“The great thing is to last and get your work done and see and hear and learn and understand; and write when there is something that you know; and not before; and not too damned much after. Let those who want to save the world if you can to see it clear and as a whole. Then any part you make will represent the whole if it’s made truly. The thing to do is work and learn to make it.”
– Ernest Hemingway, Death in the Afternoon.*
There is quite a lot written about the scientific process, but I think the essence has rarely been more poetically laid out than in the above passage. Realistically, anything that most scientists do will only form a tiny part of the whole; carefully contributing to the sum total of human knowledge. We must be happy with this if we are to carry on doing it, and to teach others how to do it as well.
Teaching others how to do it is something outside my research I’ve really enjoyed during my PhD. Acting as a postgraduate teaching assistant may be a useful source of extra income, but I would not consider doing it if it wasn’t enjoyable and rewarding in itself. I’ve previously written about teaching as a post-grad so I will do my best to not go back over the same points.
What I wanted to do in this post was simply revel in a particular, recent experience of this. I helped demonstrate on Imperial College London’s Marine Ecology and Conservation field course, in Jersey. Along with Dr. David Orme, I helped a group of students design small research projects to carry out over 6 days. They either looked into some aspect of the ecology of the marine organisms that live in the inter-tidal region or at the behaviour of animals in the Durrell zoo, part of the Durrell organisation that works to conserve threatened species. I only ended up on the course after a last-minute call for help, and had some doubts over whether going as a good idea, having a thesis to write and all…
I absolutely loved it. Partly because I got to spend lots of time on the sea shore or wandering round a nice zoo looking at some interesting animals. But mainly for the enthusiasm of the students for their nascent research projects.
It mattered not whether they were looking at endangered Ibis or bat behaviour in the zoo, or measuring snails or limpets on the sea shore. It mattered not that most of them couldn’t tackle the original question they were interested in as study organisms didn’t behave as expected or certain organisms couldn’t be found. It didn’t matter if it was raining or sunny or if it meant getting wet in rock pools or sweltering inside enclosures. Each group set at their project eagerly. Perhaps most amazingly, this extended to their statistical analysis, where we had circular data, generalised linear mixed models and fitting multiple linear models to different parts of a data set in one analysis. None of them knew how to handle this at the start, yet by questioning, searching and exploring they tackled these problems and dealt with them each.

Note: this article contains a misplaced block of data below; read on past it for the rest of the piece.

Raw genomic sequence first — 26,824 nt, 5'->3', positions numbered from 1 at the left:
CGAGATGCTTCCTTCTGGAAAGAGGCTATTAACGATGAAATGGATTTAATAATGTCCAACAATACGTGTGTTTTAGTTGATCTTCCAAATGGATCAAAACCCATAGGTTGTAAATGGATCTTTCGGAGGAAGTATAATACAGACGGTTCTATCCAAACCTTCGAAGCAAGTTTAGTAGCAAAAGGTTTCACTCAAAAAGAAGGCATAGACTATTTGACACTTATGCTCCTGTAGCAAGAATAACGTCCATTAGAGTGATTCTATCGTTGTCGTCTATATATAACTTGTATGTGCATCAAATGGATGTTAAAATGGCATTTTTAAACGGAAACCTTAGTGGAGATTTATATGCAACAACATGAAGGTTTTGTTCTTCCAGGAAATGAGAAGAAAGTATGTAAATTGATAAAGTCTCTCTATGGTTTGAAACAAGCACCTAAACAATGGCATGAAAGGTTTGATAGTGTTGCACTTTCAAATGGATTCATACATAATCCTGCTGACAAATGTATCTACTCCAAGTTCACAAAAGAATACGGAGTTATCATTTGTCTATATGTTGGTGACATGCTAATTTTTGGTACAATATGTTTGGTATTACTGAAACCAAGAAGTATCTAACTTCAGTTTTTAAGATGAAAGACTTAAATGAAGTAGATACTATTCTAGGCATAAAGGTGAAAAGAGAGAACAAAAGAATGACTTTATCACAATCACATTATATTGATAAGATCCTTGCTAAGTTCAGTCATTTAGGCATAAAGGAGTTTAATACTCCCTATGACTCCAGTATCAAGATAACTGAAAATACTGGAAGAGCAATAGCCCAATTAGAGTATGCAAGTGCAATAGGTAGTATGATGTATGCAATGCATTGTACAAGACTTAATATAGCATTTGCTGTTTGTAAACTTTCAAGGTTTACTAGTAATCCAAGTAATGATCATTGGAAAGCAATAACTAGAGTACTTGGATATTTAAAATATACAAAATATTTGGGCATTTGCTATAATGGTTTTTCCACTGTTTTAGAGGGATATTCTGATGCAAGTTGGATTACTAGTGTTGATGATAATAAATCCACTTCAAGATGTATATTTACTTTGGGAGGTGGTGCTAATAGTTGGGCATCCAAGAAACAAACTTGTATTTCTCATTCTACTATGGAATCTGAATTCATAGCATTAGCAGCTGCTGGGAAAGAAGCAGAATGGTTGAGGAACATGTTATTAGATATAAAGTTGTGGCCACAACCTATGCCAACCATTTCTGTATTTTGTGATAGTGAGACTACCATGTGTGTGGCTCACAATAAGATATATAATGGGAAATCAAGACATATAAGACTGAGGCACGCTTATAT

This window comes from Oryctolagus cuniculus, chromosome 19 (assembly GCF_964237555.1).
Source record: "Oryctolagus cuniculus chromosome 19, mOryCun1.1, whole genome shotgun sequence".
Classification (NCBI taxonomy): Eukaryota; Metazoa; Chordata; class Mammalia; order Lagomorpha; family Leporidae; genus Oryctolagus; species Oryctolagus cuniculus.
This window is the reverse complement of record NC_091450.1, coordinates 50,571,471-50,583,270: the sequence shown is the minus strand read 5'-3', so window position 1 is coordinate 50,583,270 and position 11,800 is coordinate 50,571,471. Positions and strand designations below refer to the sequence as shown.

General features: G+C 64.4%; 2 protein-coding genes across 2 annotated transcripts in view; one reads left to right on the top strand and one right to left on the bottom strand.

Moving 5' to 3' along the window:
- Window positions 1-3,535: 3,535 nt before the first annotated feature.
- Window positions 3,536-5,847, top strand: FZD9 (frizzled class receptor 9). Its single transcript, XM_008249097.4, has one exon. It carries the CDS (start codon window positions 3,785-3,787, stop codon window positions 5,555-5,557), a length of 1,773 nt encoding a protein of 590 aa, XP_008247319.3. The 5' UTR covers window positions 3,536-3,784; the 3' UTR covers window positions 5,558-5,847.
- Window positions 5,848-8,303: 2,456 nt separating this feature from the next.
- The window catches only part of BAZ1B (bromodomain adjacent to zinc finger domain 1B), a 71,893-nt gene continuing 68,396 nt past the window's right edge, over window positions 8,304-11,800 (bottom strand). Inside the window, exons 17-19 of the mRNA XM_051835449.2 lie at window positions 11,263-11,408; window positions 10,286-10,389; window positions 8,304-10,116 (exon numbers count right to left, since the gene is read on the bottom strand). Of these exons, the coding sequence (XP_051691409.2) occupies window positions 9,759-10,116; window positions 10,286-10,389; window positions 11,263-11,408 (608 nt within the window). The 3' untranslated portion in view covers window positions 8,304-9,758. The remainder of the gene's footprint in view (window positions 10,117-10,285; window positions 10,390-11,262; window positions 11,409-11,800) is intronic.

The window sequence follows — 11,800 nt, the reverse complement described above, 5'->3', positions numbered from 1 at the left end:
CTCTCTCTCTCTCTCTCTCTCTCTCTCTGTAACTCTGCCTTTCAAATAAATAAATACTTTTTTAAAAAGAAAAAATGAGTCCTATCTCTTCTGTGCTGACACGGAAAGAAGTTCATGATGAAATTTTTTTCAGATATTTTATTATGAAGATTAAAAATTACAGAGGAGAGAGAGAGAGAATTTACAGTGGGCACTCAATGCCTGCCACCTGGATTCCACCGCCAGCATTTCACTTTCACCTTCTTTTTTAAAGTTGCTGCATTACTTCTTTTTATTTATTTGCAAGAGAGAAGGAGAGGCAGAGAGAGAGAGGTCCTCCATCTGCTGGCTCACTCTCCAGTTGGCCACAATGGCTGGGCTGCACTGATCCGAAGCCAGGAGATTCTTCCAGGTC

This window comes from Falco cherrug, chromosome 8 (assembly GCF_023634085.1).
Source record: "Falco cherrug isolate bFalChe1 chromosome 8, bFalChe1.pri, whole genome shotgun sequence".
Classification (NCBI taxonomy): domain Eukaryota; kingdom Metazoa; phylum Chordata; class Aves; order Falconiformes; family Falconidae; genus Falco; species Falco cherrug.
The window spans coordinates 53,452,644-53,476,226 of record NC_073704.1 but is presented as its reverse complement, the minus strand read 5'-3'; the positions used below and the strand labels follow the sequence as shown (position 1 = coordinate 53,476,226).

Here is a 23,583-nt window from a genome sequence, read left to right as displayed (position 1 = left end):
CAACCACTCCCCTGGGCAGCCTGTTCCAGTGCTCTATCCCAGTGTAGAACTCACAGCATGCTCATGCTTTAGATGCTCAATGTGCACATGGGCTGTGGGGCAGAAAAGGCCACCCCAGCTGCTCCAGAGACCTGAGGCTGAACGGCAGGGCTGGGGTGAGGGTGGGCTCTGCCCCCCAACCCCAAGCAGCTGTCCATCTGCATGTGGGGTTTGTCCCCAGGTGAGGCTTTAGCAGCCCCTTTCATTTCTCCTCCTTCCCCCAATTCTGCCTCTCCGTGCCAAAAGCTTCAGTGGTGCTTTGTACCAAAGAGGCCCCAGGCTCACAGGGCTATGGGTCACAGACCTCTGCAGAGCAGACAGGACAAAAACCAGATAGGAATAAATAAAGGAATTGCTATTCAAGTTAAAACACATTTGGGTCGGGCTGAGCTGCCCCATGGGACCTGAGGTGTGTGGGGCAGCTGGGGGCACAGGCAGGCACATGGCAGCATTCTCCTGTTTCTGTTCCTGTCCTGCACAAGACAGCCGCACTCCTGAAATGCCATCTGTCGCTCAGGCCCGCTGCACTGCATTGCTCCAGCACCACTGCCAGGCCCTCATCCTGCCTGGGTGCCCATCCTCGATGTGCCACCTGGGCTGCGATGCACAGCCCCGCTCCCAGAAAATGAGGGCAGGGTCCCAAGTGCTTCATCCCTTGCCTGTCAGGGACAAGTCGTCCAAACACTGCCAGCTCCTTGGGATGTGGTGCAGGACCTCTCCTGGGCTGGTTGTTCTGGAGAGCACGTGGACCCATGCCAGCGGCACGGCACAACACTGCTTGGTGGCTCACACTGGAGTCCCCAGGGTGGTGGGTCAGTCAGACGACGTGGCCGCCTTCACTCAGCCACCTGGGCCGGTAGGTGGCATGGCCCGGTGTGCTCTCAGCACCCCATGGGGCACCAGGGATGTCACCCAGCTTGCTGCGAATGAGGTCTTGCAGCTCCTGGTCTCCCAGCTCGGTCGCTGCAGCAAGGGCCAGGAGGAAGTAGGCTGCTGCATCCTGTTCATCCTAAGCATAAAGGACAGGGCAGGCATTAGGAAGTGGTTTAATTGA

It was a joy to be part of this rapid learning process and to help them along the way. By helping them, as Hemingway says, to make their part truly, then their little 6 day projects do genuinely represent the whole of scientific endeavour and advancement. Its something they and I can feel immensely proud of.
This all served to remind me how much I enjoy teaching, and now that I’m in the job market for post-docs, any position I can pick up I hope will allow me to carry on engaging with students like this. It would be a terrible shame if I didn’t get to experience many more of these moments; grasping at the essence of science on those hot Jersey afternoons.
*I finished Death in the Afternoon and read The Old Man and the Sea while on the field course. Hence the tangential insertion of Hemingway into this post. But he has an economy of words that is entirely suited to scientific writing, so seems an appropriate author to invoke.